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Hinduism: Beliefs and Practices (Understanding World Religions #24)

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Daniel Whyte III

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Our quote for today is from Buddha. He said, "There are only two mistakes one can make along the road to truth; not going all the way, and not starting."

In this podcast, we are making our way through Garry R. Morgan's book, "Understanding World Religions in 15 Minutes a Day."

Our Understanding World Religions topic for today is, "Hinduism: Beliefs and Practices" 

As mentioned in our last episodes, Hindu practice involves the worship of a vast multitude of deities. Worship consists primarily of prayers (usually chanted) and praise songs, plus offerings of food, milk, or money placed in front of a statue or idol of the god being worshiped. Worship, both corporate and individual, may take place in a temple. Some temples are dedicated to one god while others contain statues representing a number of gods. Most Hindu homes have shrines as well, with pictures or smaller statues to represent the gods chosen for worship by that family. No one attempts to worship all 330 million gods; people choose a few that are important to a person’s family, caste, occupation, or circumstances.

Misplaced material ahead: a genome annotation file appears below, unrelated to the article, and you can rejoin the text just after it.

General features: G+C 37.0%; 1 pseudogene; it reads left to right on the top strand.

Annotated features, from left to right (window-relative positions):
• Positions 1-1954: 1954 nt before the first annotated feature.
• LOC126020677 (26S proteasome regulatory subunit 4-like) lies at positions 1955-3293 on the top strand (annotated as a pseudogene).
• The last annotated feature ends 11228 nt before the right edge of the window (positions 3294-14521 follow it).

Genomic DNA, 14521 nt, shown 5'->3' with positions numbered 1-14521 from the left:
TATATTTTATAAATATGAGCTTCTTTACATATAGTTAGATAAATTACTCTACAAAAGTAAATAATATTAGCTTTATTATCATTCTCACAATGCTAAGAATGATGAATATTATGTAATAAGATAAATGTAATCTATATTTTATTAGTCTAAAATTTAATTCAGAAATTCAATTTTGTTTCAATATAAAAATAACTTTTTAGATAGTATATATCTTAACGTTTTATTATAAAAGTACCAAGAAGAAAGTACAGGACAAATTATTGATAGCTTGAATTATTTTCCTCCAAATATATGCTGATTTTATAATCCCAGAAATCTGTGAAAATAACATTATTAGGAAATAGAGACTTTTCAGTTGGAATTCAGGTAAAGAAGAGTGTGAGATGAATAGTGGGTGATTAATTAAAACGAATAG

Hinduism has an elaborate hierarchical structure for both gods and humans. At the top are Brahma, the Creator (different from Brahman, ultimate reality); Shiva, the Destroyer (also the god of fertility); and Vishnu, the Preserver. These three together are called the Trimurti, which some Hindus believe represents three facets of Brahman and thus sometimes mistakenly equate it with the Christian Trinity. 

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